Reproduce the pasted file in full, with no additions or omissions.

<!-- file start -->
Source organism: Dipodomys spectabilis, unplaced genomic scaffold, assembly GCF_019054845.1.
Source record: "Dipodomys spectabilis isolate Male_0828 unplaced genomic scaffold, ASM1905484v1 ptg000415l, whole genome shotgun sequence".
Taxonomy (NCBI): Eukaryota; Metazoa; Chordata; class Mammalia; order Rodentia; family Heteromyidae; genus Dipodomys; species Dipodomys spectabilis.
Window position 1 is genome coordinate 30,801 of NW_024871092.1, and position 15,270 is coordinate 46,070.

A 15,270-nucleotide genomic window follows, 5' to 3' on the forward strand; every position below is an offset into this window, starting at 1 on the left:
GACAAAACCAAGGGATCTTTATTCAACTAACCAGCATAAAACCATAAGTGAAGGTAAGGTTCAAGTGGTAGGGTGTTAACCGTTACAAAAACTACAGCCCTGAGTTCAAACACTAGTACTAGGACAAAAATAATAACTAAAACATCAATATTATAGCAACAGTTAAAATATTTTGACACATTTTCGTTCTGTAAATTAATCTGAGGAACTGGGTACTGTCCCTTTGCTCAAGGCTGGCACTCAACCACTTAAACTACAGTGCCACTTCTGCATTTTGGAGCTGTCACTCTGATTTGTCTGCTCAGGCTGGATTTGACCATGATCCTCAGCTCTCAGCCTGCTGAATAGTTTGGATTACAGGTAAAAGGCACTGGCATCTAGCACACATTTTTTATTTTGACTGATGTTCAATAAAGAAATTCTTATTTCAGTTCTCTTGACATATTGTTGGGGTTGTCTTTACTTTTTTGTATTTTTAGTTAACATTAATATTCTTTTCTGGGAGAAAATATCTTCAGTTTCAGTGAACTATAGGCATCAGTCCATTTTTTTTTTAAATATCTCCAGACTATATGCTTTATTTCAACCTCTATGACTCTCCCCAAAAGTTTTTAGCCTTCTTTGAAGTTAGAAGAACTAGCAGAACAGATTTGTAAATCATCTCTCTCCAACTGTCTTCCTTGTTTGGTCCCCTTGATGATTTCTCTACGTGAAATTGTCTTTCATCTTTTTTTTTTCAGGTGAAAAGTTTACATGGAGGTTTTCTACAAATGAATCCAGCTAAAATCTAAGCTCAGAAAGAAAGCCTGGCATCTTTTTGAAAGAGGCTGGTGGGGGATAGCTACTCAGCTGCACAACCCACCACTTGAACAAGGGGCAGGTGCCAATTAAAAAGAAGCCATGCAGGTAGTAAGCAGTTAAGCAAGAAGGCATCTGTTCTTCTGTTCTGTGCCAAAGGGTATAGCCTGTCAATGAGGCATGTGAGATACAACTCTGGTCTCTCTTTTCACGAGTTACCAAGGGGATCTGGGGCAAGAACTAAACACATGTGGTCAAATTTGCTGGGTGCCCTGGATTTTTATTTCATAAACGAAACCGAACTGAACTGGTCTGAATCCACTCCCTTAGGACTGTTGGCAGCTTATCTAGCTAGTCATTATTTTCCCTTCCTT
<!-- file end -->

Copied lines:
Source organism: Dipodomys spectabilis, unplaced genomic scaffold, assembly GCF_019054845.1.
Source record: "Dipodomys spectabilis isolate Male_0828 unplaced genomic scaffold, ASM1905484v1 ptg000415l, whole genome shotgun sequence".
Taxonomy (NCBI): Eukaryota; Metazoa; Chordata; class Mammalia; order Rodentia; family Heteromyidae; genus Dipodomys; species Dipodomys spectabilis.
Window position 1 is genome coordinate 30,801 of NW_024871092.1, and position 15,270 is coordinate 46,070.

A 15,270-nucleotide genomic window follows, 5' to 3' on the forward strand; every position below is an offset into this window, starting at 1 on the left:
GACAAAACCAAGGGATCTTTATTCAACTAACCAGCATAAAACCATAAGTGAAGGTAAGGTTCAAGTGGTAGGGTGTTAACCGTTACAAAAACTACAGCCCTGAGTTCAAACACTAGTACTAGGACAAAAATAATAACTAAAACATCAATATTATAGCAACAGTTAAAATATTTTGACACATTTTCGTTCTGTAAATTAATCTGAGGAACTGGGTACTGTCCCTTTGCTCAAGGCTGGCACTCAACCACTTAAACTACAGTGCCACTTCTGCATTTTGGAGCTGTCACTCTGATTTGTCTGCTCAGGCTGGATTTGACCATGATCCTCAGCTCTCAGCCTGCTGAATAGTTTGGATTACAGGTAAAAGGCACTGGCATCTAGCACACATTTTTTATTTTGACTGATGTTCAATAAAGAAATTCTTATTTCAGTTCTCTTGACATATTGTTGGGGTTGTCTTTACTTTTTTGTATTTTTAGTTAACATTAATATTCTTTTCTGGGAGAAAATATCTTCAGTTTCAGTGAACTATAGGCATCAGTCCATTTTTTTTTTAAATATCTCCAGACTATATGCTTTATTTCAACCTCTATGACTCTCCCCAAAAGTTTTTAGCCTTCTTTGAAGTTAGAAGAACTAGCAGAACAGATTTGTAAATCATCTCTCTCCAACTGTCTTCCTTGTTTGGTCCCCTTGATGATTTCTCTACGTGAAATTGTCTTTCATCTTTTTTTTTTCAGGTGAAAAGTTTACATGGAGGTTTTCTACAAATGAATCCAGCTAAAATCTAAGCTCAGAAAGAAAGCCTGGCATCTTTTTGAAAGAGGCTGGTGGGGGATAGCTACTCAGCTGCACAACCCACCACTTGAACAAGGGGCAGGTGCCAATTAAAAAGAAGCCATGCAGGTAGTAAGCAGTTAAGCAAGAAGGCATCTGTTCTTCTGTTCTGTGCCAAAGGGTATAGCCTGTCAATGAGGCATGTGAGATACAACTCTGGTCTCTCTTTTCACGAGTTACCAAGGGGATCTGGGGCAAGAACTAAACACATGTGGTCAAATTTGCTGGGTGCCCTGGATTTTTATTTCATAAACGAAACCGAACTGAACTGGTCTGAATCCACTCCCTTAGGACTGTTGGCAGCTTATCTAGCTAGTCATTATTTTCCCTTCCTT